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A Fusion of Dances Form SF Ballet's Next Two Programs

Guide to Strange Places. Photo by Erik Tomasson, courtesy of SF Ballet

The next few weeks brings an assortment of distinctive programs to the SF Ballet stage ranging from modern, to classical, to formerly controversial.

Program 3

Igor Stravinsky’s masterpiece The Rite of Spring is considered to be one the 20th Century’s most revolutionary musical works. With its thumping tempos, jarring harmonies, and controversial subject matter, it was so radical in its time that it sparked a riot in Paris the night of its debut in 1913. Part of a worldwide celebration of the 100th anniversary of its premiere, SF Ballet’s interpretation places Choreographer in Residence Yuri Possokhov in charge of Stravinsky’s intense score. Don’t miss it.

Guide to Strange Places features a series of sensual, savage, and delicate duets, each corresponding with an applicable melody. Inspired by a book he found in a Provence farmhouse, choreographer Ashley Page conceives strong connections between the textures and tones of the music and the personalities and physiques of the dancers, which, in turn, imparts a powerful, soul-stirring show.

Fashionistas may be extra interested to catch Mark Morris’ Beaux. Accompanied by the loud and underrated harpsichord, the all-male troupe sports skin-tight, hot pink camouflage in its modern performance against a dramatic backdrop designed by the esteemed Isaac Mizrahi.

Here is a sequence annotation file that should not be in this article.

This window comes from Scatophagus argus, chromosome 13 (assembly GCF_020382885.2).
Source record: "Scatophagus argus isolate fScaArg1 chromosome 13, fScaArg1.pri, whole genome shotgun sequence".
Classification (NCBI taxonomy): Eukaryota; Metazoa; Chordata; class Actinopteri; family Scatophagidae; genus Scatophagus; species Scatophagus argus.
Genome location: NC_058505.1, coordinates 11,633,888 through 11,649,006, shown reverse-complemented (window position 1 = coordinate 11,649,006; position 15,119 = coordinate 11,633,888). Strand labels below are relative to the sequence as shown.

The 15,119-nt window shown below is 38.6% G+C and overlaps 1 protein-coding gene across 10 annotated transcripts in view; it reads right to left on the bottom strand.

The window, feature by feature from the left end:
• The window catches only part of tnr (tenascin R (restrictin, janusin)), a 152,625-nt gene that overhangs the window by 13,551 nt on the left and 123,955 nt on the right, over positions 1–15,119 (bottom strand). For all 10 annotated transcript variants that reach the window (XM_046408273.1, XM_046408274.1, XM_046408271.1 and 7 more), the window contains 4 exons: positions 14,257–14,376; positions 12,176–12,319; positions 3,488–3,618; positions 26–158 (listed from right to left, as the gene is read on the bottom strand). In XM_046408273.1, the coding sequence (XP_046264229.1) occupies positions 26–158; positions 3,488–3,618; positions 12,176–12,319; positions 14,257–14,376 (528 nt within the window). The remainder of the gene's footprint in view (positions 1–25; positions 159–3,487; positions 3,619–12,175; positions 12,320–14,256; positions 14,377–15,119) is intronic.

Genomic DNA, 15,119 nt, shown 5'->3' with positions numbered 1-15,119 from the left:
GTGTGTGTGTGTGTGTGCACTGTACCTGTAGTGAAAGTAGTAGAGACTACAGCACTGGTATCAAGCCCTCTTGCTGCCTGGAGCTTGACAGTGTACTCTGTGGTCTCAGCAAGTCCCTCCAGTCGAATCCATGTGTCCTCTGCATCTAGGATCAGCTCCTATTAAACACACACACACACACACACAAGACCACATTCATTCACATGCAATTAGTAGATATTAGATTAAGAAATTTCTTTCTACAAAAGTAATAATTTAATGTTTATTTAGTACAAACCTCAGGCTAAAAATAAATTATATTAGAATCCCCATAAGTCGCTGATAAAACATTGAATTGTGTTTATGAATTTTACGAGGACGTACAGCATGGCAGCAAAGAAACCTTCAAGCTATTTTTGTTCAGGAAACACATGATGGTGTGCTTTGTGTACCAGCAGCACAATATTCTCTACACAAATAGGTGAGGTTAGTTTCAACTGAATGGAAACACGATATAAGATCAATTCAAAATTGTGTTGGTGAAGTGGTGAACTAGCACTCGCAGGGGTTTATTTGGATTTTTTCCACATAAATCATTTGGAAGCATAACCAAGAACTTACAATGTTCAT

Various performance dates and times 2/26 – 3/10. Check here for more details

 

Within the Golden Hour. Photo by Erik Tomasson, courtesy of SF Ballet

Program 4

There’s nothing modern about the romantic masterpiece Scotch Symphony. Mix one part Scottish traditional dancing, one part fairies, one part military imagery, and one part conventional ballet, the result is George Balanchine’s ability to integrate different elements into one smooth and classic performance.

From Foreign Lands presents six well-defined movements of assorted temperaments bound by high-energy tarantella, fandango, and czardas music. It’s a frisky and flashy ballet that begins in group silence, splits off into solos, duets, trios, and sextets, and eventually returns back to a full-ensemble finale.

Seven movements make up Within the Golden Hour, a performance that choreographer Christopher Wheedon brings to life by fusing classical ballet techniques with social dances in the fleeting forms of the waltz, tango, and the Charleston. Six string pieces by Ezio Bosso set the rhythm with a concerto by Vivaldi rounding out the seventh. Wheedon compares the ballet to “a series of small paintings or sketches that are inspired by music.”

Various performance dates and times 3/1 – 3/9. Check here for more details